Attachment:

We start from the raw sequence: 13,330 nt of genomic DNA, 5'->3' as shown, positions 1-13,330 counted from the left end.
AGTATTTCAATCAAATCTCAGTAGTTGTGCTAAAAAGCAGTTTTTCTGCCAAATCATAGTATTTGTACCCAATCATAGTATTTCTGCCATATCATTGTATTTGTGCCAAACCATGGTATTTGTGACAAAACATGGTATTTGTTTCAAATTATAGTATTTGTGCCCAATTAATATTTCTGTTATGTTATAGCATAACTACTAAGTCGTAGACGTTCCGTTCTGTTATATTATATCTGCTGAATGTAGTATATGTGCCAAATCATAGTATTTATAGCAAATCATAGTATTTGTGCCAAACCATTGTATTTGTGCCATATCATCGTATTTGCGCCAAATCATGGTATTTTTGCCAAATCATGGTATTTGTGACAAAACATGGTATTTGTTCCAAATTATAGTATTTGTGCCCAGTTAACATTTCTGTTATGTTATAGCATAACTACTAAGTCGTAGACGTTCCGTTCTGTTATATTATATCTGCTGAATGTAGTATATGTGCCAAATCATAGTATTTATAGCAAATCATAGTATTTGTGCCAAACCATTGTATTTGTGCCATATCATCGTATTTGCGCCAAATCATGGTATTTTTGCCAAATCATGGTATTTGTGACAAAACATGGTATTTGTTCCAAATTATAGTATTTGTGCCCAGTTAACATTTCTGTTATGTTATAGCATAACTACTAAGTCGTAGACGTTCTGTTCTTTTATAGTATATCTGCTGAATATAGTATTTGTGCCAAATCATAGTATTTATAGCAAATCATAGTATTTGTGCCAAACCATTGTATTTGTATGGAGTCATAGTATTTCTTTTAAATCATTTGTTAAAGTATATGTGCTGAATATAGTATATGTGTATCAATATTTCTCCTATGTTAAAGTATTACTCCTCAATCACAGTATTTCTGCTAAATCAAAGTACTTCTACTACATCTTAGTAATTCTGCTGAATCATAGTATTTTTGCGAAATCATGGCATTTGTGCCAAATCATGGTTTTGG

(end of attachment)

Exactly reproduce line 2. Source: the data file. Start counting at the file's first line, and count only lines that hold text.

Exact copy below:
AGTATTTCAATCAAATCTCAGTAGTTGTGCTAAAAAGCAGTTTTTCTGCCAAATCATAGTATTTGTACCCAATCATAGTATTTCTGCCATATCATTGTATTTGTGCCAAACCATGGTATTTGTGACAAAACATGGTATTTGTTTCAAATTATAGTATTTGTGCCCAATTAATATTTCTGTTATGTTATAGCATAACTACTAAGTCGTAGACGTTCCGTTCTGTTATATTATATCTGCTGAATGTAGTATATGTGCCAAATCATAGTATTTATAGCAAATCATAGTATTTGTGCCAAACCATTGTATTTGTGCCATATCATCGTATTTGCGCCAAATCATGGTATTTTTGCCAAATCATGGTATTTGTGACAAAACATGGTATTTGTTCCAAATTATAGTATTTGTGCCCAGTTAACATTTCTGTTATGTTATAGCATAACTACTAAGTCGTAGACGTTCCGTTCTGTTATATTATATCTGCTGAATGTAGTATATGTGCCAAATCATAGTATTTATAGCAAATCATAGTATTTGTGCCAAACCATTGTATTTGTGCCATATCATCGTATTTGCGCCAAATCATGGTATTTTTGCCAAATCATGGTATTTGTGACAAAACATGGTATTTGTTCCAAATTATAGTATTTGTGCCCAGTTAACATTTCTGTTATGTTATAGCATAACTACTAAGTCGTAGACGTTCTGTTCTTTTATAGTATATCTGCTGAATATAGTATTTGTGCCAAATCATAGTATTTATAGCAAATCATAGTATTTGTGCCAAACCATTGTATTTGTATGGAGTCATAGTATTTCTTTTAAATCATTTGTTAAAGTATATGTGCTGAATATAGTATATGTGTATCAATATTTCTCCTATGTTAAAGTATTACTCCTCAATCACAGTATTTCTGCTAAATCAAAGTACTTCTACTACATCTTAGTAATTCTGCTGAATCATAGTATTTTTGCGAAATCATGGCATTTGTGCCAAATCATGGTTTTGG